(Editor’s Note: Readers interested in the legality of the airstrike that killed Suleimani can view Just Security’s coverage of the strike here.) 

WHO Recognizes “Emerging Evidence” of Airborne COVID-19 Spread

WHO acknowledged that there is “emerging evidence” of the airborne spread of COVID-19. WHO previously maintained that the virus mostly spreads through large respiratory droplets. However, a letter signed by 239 scientists and published in Clinical Infectious Diseases called on WHO to address the airborne spread of the virus — airborne spread occurs when people inhale smaller respiratory droplets that may be able to linger in the air significantly longer than the larger droplets WHO previously viewed as the main modality of transmission. The letter urges WHO to update its guidance to acknowledge this potential mode of transmission. In a press conference following the letter’s publication, WHO technical lead for COVID-19 Maria Van Kerkhove said that WHO has “been talking about the possibility of airborne transmission and aerosol transmission as one of the modes of transmission of COVID-19.” WHO is set to release a brief in the near future on how the virus spreads.

Global Temperature Increases Show “Enormous Challenge” of Achieving Climate Goals

The World Meteorological Organization (WMO) released its Global Annual to Decadal Climate Update on July 9. WMO Secretary-General Petteri Taalas said that the “study shows … the enormous challenge ahead in meeting the Paris Agreement on Climate Change target” of preventing global temperatures from rising by two degrees centigrade. The recent slowdown in global production due to the coronavirus pandemic “is not a substitute for sustained and coordinated climate action” Taalas warned, as “[d]ue to the very long lifetime of CO2 in the atmosphere, the impact of the drop in emissions this year is not expected to lead to a reduction of CO2 atmospheric concentrations which are driving global temperature increases.” Taalas further stated that because the “[f]ailure to tackle climate change may threaten human well-being, ecosystems and economies for centuries, Governments should use the opportunity to embrace climate action as part of recovery programmes and ensure that we grow back better.”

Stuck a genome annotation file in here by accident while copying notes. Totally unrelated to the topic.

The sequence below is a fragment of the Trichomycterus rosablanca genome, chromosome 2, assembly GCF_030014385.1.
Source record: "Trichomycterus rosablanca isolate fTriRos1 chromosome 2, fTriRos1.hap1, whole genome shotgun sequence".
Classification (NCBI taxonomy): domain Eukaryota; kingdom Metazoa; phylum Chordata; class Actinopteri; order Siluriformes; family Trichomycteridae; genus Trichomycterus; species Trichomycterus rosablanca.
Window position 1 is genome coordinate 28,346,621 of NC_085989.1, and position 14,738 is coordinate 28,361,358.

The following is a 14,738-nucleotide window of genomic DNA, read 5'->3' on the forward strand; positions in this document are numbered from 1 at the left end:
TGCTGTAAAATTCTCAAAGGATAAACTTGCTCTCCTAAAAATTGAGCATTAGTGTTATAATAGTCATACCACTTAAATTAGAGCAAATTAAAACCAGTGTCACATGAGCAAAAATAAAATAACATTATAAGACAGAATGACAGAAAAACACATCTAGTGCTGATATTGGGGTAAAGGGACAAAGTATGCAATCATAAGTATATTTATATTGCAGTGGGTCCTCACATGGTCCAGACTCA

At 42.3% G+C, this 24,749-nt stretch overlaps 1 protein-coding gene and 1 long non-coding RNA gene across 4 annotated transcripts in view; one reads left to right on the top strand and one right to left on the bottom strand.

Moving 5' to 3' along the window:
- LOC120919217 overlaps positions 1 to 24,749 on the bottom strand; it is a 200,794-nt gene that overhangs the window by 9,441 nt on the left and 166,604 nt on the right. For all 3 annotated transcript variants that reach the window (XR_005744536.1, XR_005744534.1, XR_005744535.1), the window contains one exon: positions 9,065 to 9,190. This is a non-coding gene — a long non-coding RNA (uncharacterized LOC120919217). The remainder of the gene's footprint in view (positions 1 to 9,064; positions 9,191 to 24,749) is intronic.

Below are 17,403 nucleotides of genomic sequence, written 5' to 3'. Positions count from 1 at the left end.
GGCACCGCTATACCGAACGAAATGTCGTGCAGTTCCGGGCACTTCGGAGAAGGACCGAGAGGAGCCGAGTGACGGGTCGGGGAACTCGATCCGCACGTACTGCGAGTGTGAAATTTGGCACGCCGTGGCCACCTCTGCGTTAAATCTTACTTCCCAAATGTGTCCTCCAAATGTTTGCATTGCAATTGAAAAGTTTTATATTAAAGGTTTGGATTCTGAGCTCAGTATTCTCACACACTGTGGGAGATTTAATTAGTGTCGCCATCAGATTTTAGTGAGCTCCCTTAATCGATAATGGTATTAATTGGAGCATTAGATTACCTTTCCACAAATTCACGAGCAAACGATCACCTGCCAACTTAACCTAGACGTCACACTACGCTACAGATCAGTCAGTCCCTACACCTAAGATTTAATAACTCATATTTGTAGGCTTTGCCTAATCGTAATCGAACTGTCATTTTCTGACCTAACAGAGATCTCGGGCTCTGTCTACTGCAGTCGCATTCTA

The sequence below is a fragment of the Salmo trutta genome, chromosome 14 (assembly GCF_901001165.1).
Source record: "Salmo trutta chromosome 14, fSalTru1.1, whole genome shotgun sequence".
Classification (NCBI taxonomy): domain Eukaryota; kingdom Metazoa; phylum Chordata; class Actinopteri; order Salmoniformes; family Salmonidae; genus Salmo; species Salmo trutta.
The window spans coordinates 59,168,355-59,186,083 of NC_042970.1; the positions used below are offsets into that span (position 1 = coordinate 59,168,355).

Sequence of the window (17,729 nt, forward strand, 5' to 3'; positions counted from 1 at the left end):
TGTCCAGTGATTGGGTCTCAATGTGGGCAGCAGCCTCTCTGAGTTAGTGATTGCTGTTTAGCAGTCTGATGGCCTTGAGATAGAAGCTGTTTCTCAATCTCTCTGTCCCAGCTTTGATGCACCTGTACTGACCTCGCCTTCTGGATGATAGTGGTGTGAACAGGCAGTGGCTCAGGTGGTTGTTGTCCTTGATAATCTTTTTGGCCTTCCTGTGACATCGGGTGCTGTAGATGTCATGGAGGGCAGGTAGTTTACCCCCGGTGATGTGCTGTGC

Additional Items:

WHO discontinued trials for hydroxychloroquine and lapinavir/ritonavir following a recommendation from the Solidarity Trial’s International Steering Committee. Interim trials showed that these drugs “produce little or no reduction in the mortality of hospitalized COVID-19 patients.”

The U.N. Human Rights Office expressed alarm over the arrest of demonstrators in Hong Kong on July 3, following the adoption of a new security law for the region.

(Editor’s Note: Readers interested in the relationship between Hong Kong and China may want to read recent Just Security articles by David KayeAlvin Y.H. Cheung, and Martin Flaherty.)

U.N. research reveals a booming trade of fake or faulty COVID-19 related products. Executive Director of the U.N. Office on Drugs and Crime Ghada Waly said “transnational organized crime groups take advantage of gaps in national regulation and oversight to peddle substandard and falsified medical product[s].”

The U.N.’s refugee agency called for renewed peace efforts on South Sudan’s 9th anniversary. U.N. High Commissioner for Refugees Filippo Grandi said “It’s crucial that South Sudan continues on the road to lasting peace. After years of conflict, the South Sudanese people deserve the chance to return to their homes, to live in safety in their communities and to focus on building a bright and prosperous future.”

The U.N. Security Council opened debate on “Peace Operations and Human Rights” on July 7. U.N. High Commissioner for Human Rights Michelle Bachelet said, “The UN’s peace operations are among the Organization’s most significant achievements, and a powerful tool to protect and promote human rights.”

General view during a press conference of the World Health Organization (WHO) organised by the Geneva Association of United Nations Correspondents (ACANU) amid the COVID-19 outbreak, caused by the novel coronavirus, on July 3, 2020 at the WHO headquarters in Geneva. (Photo by FABRICE COFFRINI/POOL/AFP via Getty Images)

 

About the Author(s)

Kamran King

Summer Intern at Just Security and rising Junior majoring in International Relations and Economics at Brown University. Follow him on Twitter (@Kamran_LKing)